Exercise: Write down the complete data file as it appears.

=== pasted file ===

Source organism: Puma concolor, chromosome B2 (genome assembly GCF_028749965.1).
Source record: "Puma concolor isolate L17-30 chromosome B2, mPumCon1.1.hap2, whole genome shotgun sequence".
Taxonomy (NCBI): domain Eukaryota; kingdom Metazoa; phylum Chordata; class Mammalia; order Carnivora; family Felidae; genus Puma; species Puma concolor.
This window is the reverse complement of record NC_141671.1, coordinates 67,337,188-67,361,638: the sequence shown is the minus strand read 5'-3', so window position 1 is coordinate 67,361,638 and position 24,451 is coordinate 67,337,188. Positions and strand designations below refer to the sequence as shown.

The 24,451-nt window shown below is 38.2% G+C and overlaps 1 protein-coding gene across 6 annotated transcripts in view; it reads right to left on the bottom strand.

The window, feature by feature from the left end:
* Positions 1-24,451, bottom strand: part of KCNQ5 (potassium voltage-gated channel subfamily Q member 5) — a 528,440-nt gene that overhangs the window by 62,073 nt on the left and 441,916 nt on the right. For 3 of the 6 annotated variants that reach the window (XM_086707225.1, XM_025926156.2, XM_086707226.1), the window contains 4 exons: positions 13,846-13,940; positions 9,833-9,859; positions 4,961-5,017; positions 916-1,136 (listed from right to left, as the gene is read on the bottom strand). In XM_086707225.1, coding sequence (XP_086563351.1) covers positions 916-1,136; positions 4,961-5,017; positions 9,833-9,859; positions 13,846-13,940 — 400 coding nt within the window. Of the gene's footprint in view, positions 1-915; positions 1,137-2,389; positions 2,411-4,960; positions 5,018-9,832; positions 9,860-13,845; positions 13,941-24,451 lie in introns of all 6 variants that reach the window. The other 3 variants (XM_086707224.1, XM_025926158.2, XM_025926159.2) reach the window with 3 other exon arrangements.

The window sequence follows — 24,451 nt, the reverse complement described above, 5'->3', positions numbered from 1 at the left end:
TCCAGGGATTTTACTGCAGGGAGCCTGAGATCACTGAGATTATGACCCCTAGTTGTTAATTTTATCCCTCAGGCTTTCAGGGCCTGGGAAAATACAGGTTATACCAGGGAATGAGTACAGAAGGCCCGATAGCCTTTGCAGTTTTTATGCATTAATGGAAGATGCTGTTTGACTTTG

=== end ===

Source organism: Puma concolor, chromosome B2 (genome assembly GCF_028749965.1).
Source record: "Puma concolor isolate L17-30 chromosome B2, mPumCon1.1.hap2, whole genome shotgun sequence".
Taxonomy (NCBI): domain Eukaryota; kingdom Metazoa; phylum Chordata; class Mammalia; order Carnivora; family Felidae; genus Puma; species Puma concolor.
This window is the reverse complement of record NC_141671.1, coordinates 67,337,188-67,361,638: the sequence shown is the minus strand read 5'-3', so window position 1 is coordinate 67,361,638 and position 24,451 is coordinate 67,337,188. Positions and strand designations below refer to the sequence as shown.

The 24,451-nt window shown below is 38.2% G+C and overlaps 1 protein-coding gene across 6 annotated transcripts in view; it reads right to left on the bottom strand.

The window, feature by feature from the left end:
* Positions 1-24,451, bottom strand: part of KCNQ5 (potassium voltage-gated channel subfamily Q member 5) — a 528,440-nt gene that overhangs the window by 62,073 nt on the left and 441,916 nt on the right. For 3 of the 6 annotated variants that reach the window (XM_086707225.1, XM_025926156.2, XM_086707226.1), the window contains 4 exons: positions 13,846-13,940; positions 9,833-9,859; positions 4,961-5,017; positions 916-1,136 (listed from right to left, as the gene is read on the bottom strand). In XM_086707225.1, coding sequence (XP_086563351.1) covers positions 916-1,136; positions 4,961-5,017; positions 9,833-9,859; positions 13,846-13,940 — 400 coding nt within the window. Of the gene's footprint in view, positions 1-915; positions 1,137-2,389; positions 2,411-4,960; positions 5,018-9,832; positions 9,860-13,845; positions 13,941-24,451 lie in introns of all 6 variants that reach the window. The other 3 variants (XM_086707224.1, XM_025926158.2, XM_025926159.2) reach the window with 3 other exon arrangements.

The window sequence follows — 24,451 nt, the reverse complement described above, 5'->3', positions numbered from 1 at the left end:
TCCAGGGATTTTACTGCAGGGAGCCTGAGATCACTGAGATTATGACCCCTAGTTGTTAATTTTATCCCTCAGGCTTTCAGGGCCTGGGAAAATACAGGTTATACCAGGGAATGAGTACAGAAGGCCCGATAGCCTTTGCAGTTTTTATGCATTAATGGAAGATGCTGTTTGACTTTG